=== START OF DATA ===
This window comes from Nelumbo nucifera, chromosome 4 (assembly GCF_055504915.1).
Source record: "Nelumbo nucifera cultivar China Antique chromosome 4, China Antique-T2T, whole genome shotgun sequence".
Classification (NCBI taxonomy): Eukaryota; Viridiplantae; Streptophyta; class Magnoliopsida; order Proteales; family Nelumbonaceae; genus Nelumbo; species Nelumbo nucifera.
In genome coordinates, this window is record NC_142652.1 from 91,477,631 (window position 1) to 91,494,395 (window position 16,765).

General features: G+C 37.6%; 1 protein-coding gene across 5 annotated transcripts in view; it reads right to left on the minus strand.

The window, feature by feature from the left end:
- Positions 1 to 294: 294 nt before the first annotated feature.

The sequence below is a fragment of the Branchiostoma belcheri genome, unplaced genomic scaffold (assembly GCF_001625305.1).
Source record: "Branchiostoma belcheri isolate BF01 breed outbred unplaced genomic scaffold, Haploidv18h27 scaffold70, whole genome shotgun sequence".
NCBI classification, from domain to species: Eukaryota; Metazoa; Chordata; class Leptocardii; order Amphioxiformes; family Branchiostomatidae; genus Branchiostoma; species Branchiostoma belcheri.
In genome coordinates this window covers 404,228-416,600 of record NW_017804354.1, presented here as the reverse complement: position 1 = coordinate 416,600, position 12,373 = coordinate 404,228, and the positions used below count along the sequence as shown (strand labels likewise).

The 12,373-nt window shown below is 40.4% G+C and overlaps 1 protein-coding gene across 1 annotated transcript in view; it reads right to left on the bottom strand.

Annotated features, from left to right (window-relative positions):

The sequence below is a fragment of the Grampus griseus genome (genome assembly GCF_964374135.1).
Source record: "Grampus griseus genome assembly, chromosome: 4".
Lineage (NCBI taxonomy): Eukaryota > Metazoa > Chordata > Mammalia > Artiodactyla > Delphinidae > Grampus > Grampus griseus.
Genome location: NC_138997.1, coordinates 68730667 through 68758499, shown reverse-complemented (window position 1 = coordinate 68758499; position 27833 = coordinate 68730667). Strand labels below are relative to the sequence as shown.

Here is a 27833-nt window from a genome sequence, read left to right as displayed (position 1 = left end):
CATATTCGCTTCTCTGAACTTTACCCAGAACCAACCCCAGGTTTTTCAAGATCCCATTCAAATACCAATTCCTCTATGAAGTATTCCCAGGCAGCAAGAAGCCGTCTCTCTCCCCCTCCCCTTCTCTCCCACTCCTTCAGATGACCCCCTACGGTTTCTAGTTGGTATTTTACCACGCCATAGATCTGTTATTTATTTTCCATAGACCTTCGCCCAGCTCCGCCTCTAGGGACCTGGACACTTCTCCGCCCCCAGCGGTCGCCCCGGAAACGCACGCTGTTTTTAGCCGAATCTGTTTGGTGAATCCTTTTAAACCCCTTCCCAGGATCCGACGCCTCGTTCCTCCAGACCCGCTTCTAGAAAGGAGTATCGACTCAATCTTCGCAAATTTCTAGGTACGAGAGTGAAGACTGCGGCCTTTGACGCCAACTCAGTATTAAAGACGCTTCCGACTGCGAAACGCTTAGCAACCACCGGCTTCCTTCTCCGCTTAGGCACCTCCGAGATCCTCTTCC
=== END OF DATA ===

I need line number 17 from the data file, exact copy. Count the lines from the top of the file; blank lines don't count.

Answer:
Genome location: NC_138997.1, coordinates 68730667 through 68758499, shown reverse-complemented (window position 1 = coordinate 68758499; position 27833 = coordinate 68730667). Strand labels below are relative to the sequence as shown.